Directed by Clyde Bruckman (and W. C. Fields)
Story by “Charles Bogle” (W. C. Fields), screenplay by Ray Harris and Sam Hardy
Starring W. C. Fields, Mary Brian, Kathleen Howard, Grady Sutton, Vera Lewis, Walter Brennan, Carlotta Monti
The image of W. C. Fields is that of the snarling con man, the man who kicked babies and thought “anyone who hates children and dogs can’t be all bad.”* But, unlike the other great film comedians,** Fields didn’t always play the same character. His characters are on a continuum, with some being what people think he’s like, but others being exceptionally meek and mild and willing to tolerate any indignity. Some of his best films show that side of him, including The Man on the Flying Trapeze.
In the movie, Ambrose Woolfinger (Fields) is introduced sneaking a sip of whiskey under the nose of his wife Leona (Kathleen Howard). Ambrose is a “memory expert”; his job involves remembering people and events for his boss, and keeping track of important papers (on a giant pile on his desk, though he can find anything instantly). Ambrose has to endure the jibes of his mother-in-law (Vera Lewis) as well as his lazy brother-in-law (Grady Sutton). Ambrose is a fan of wrestling, and decides to take his first day off in years in order to go to the big match. Naturally, things get complicated from there.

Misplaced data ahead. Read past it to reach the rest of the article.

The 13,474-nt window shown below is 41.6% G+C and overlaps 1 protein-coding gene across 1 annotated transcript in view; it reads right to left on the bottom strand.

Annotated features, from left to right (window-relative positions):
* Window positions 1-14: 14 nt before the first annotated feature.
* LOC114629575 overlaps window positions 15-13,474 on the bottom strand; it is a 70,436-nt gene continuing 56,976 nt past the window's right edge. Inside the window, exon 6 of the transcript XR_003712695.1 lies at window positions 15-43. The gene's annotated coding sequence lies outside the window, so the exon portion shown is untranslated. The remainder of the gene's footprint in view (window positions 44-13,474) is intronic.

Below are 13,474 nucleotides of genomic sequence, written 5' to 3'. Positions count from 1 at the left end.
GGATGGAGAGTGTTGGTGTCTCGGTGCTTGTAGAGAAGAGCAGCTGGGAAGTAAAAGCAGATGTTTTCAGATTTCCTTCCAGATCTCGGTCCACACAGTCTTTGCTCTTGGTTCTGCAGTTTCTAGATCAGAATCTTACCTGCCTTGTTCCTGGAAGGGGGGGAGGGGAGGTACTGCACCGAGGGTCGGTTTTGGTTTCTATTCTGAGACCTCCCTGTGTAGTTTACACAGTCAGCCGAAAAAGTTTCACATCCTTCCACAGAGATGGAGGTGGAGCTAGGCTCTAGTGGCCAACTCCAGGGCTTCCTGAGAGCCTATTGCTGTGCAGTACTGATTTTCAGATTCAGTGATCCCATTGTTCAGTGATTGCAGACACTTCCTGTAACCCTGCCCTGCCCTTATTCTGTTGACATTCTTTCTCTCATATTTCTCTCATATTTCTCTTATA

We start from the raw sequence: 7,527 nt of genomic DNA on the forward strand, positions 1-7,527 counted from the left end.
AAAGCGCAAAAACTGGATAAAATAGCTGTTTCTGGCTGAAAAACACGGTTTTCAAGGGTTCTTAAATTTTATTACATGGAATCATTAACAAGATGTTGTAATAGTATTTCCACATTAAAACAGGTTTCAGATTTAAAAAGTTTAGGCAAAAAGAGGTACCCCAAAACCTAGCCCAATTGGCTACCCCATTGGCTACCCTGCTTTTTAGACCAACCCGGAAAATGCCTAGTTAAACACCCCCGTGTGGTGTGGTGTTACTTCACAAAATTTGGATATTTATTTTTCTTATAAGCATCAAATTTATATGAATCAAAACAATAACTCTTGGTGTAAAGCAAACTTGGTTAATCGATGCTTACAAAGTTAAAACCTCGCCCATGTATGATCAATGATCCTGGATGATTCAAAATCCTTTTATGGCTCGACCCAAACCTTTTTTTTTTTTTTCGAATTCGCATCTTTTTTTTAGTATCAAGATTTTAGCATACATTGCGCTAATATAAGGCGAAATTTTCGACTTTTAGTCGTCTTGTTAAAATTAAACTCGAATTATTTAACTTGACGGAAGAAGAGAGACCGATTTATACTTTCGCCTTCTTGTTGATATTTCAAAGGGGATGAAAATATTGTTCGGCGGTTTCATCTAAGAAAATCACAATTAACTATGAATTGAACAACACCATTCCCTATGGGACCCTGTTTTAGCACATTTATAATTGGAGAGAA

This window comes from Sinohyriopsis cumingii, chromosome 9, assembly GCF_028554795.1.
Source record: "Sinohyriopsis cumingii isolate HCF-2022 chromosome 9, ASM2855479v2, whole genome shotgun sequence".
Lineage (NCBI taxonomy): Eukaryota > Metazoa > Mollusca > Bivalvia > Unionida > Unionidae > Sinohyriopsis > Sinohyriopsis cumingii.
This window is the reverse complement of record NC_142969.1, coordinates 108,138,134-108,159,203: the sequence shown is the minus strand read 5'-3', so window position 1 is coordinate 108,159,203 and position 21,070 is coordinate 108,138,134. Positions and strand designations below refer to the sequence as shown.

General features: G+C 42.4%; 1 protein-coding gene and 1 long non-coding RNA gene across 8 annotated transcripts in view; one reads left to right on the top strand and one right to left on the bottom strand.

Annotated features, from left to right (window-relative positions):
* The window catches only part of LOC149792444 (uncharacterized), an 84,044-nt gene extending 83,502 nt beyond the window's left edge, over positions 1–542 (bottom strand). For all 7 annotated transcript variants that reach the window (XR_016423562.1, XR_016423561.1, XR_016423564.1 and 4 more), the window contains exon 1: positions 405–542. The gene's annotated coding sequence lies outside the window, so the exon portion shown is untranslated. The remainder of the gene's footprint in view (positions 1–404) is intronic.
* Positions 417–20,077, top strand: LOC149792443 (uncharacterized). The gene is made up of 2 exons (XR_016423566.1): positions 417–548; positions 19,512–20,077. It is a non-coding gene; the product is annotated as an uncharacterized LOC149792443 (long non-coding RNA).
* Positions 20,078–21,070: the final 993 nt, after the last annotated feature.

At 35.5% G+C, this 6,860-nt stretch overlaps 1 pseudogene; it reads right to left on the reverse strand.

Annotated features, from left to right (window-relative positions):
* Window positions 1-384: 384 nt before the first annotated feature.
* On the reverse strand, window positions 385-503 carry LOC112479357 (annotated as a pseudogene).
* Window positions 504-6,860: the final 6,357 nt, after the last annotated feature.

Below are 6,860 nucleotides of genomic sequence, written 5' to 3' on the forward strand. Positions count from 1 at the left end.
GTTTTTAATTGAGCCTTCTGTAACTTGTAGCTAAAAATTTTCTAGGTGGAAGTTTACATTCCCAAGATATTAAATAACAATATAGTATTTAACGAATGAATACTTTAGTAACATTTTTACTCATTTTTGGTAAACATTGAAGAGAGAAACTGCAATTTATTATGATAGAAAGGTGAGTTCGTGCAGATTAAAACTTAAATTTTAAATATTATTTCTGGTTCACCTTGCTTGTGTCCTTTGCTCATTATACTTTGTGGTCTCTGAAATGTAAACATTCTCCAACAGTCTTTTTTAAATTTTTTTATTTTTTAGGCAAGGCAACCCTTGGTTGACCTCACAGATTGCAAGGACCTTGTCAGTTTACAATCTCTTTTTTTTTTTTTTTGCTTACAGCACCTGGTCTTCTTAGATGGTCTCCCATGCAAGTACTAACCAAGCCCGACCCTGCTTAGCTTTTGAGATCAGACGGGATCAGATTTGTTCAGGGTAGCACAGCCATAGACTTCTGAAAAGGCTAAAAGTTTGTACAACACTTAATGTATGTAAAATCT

Fields portrays Ambrose as a henpecked husband, putting up with the insults and indignities of life (in one sequence, he gets one traffic ticket after another as he tries to comply with the requests of various cops) until he finally snaps. Fields the writer and director*** may have sneered at the people around him, but Ambrose wouldn’t think to do it. Fields goes a long way to be the sympathetic character.
Two minor casting notes. Carlotta Monti, who plays Ambrose’s secretary, was Field’s mistress; she gives a speech where she defends Ambrose when he’s fired for taking the day off. And Walter Brennan plays a bit part of a burglar who Fields finds in his house and drinking his applejack.
Like most of Field’s films, this was not a big success when it was released. It made money, but Fields’s comedy was too bitter for the 30s. His persona started getting wide notice after his death, as impersonators started showing the popular version of his characters.
The Man on the Flying Trapeze remains relatively obscure Fields. It has been overshadowed by films like It’s a Gift and The Bank Dick**** and My Little Chickadee. It also seems to have taken its time to have a DVD, meaning contemporary audiences have overlooked it. But it’s one of his comedy classics.
*Which he never said. The comment was made about him by Leo Rosten at a roast at the Masquer’s Club.
**My list would be Charlie Chaplin, Buster Keaton, Fields, the Marx Brothers, Mae West, Jacques Tati, and Woody Allen. They all were consistently funny, and also were in control of their onscreen images, usually by writing or directing the role. Only Chaplin showed much variation, and in his case it was an evolution of the character to make him more sympathetic; Fields would switch personas from film to film as necessary.
***Fields took over direction from Clyde Bruckman when the latter fell ill.
****Both of which portrayed characters similar to that in The Man on the Flying Trapeze.